The University of Cambridge is to introduce written admissions tests as it tries to find new ways of assessing applicants following a shake-up of A levels.
Applicants normally apply having already achieved a clutch of AS levels, but from this year, these will no longer count towards final A-level grades, meaning that many schools and colleges may scrap them.
Cambridge’s reforms, announced today, have sparked concerns that they could favour students from wealthier backgrounds by giving an advantage to those who can afford to be coached for the new exams.
Alan Milburn, former Labour minister and chair of the Social Mobility and Child Poverty Commission, told The Guardian that the new Cambridge exam “clearly has the potential to raise a further barrier to equal access.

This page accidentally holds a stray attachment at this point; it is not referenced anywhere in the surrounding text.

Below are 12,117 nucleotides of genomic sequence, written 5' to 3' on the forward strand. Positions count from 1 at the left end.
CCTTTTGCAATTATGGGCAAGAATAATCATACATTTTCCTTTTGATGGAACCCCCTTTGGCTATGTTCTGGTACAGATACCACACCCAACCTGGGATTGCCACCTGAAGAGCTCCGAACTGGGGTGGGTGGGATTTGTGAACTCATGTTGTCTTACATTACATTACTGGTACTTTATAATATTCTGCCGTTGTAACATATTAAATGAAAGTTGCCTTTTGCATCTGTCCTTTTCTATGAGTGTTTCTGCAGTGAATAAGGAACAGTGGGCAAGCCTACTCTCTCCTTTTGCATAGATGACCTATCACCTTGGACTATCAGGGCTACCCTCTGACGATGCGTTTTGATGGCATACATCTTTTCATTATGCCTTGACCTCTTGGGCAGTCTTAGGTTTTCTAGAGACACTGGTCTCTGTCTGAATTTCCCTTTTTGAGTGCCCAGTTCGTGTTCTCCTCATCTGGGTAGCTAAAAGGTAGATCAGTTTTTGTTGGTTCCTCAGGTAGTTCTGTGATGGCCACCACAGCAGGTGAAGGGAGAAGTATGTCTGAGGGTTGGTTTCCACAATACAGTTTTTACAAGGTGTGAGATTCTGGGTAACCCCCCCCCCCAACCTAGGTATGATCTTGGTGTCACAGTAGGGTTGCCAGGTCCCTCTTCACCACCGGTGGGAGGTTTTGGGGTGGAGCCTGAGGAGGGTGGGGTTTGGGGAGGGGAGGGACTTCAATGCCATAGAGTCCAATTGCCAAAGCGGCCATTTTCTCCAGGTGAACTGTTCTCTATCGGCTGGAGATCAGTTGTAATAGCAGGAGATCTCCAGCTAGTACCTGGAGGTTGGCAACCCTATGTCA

“Bright students from less advantaged backgrounds tend to miss out on the intensive tutoring their better-off peers receive,” he said.
In a letter to schools and colleges, Cambridge explained that it was “responding to teacher and student feedback, a desire to harmonise and simplify our existing use of written assessments and a need to develop new ways to maintain the effectiveness and fairness of our admissions system during ongoing qualification reform”.
The new exams, which will be “specifically tailored to each subject”, are to be put in place for 2017 entry onwards. For some subjects applicants will take the tests before interviews, while for others it will be at the same time. There will be no charge for the assessments for pupils taking the test in the UK, Cambridge said.
A number of highly selective universities already run additional tests for subjects including medicine, law and history.
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